Pops is Tops!

This week at The Louis Armstrong House Museum has been quite exciting! Hundreds of little feet have graced the hallways of the Armstrongs' home! School groups from Corona and the surrounding areas gathered for the three-day long extravaganza that is Pops is Tops! Pops is Tops is an interactive concert that introduces local school children... Continue Reading →


Black Like Me

While standing waiting in line, I overheard the conversation between a man and woman in front of me. "Wow, you're beautiful!" the man exclaimed. "What are you mixed with?" Immediately a scowl was planted on my face, as I could not control my disbelief and disgust. I've seen this scenario play out quite too often.... Continue Reading →

Too Far Gone

One thing that I’ve always admired about Louis is his humility. Despite extreme wealth and celebrity, he decided to live a “normal” life. Honestly speaking, if I were allotted the same fortune and opportunity as Louis, I may not have chosen to live as modestly as he did. Louis’s characteristics are rare and many celebrities do... Continue Reading →

“But, What About Lil?”

While giving guided tours at the Louis Armstrong House Museum, most people are intrigued to learn that Lucille was Louis’ fourth wife. Naturally, out of curiosity, they inquire about the previous leading ladies in Louis’ life. There was Daisy Parker (m. 1918, div. 1923), Lil Hardin (m. 1924, div. 1938), Alpha Smith (m. 1938, div.... Continue Reading →

Making An Image

The photos of a group of people generally tell their storied lives, and they live on in photo albums. Much of the photographs in the Louis Armstrong House Museum archives are of the man himself, but an additional amount of photographs are of his extended family and friends. These photos, like any other documentary practice,... Continue Reading →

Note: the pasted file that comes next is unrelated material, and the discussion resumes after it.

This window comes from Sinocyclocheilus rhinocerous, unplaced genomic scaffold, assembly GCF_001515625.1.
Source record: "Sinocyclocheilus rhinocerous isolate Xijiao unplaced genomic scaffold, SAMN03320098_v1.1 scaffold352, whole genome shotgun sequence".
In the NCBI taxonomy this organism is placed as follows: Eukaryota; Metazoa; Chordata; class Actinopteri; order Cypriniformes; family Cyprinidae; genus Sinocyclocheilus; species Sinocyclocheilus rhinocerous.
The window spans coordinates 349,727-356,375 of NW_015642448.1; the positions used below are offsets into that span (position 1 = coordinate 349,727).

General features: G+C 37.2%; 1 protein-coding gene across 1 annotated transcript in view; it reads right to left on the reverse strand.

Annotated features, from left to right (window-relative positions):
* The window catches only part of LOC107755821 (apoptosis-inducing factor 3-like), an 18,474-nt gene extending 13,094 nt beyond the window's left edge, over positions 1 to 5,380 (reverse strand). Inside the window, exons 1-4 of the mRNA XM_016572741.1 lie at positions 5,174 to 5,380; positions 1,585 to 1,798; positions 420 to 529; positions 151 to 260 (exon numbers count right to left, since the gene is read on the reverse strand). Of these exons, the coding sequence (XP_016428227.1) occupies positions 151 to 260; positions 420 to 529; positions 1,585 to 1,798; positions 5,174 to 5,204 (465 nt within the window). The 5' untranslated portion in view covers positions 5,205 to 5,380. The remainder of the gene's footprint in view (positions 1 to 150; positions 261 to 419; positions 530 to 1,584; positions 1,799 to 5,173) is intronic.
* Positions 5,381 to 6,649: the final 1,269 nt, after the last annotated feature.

75 Years Since Lucille’s Big Buy

Seventy five years ago, on March 3, 1943, Lucille put the down payment on the $8,000 home that stands at 34-56 107th St. Upon closing the deal, she moved her mother into the house, yet she kept the purchase a secret from Louis for over 8 months. It is evident that Lucille had no intent of... Continue Reading →

It Takes A Village

During undergrad, unsure of how I’d make a name on my college campus, I began writing reviews and columns about our neighboring art museum at Spelman College. After Spelman College Museum of Fine Art mounted the exhibit Maren Hassinger . . . Dreaming, which looked at the artist’s 40-year art career, I took the chance and... Continue Reading →

Safe Travels?

The Negro Motorist Green Book was a guidebook for black travelers during times of discrimination and adversity. Published by Victor Hugo Green, the book circulated from 1936 until 1966, prominent during the Jim Crow era. There were many dangers black members of society would face, as they traveled to unfamiliar territories across the roads of... Continue Reading →

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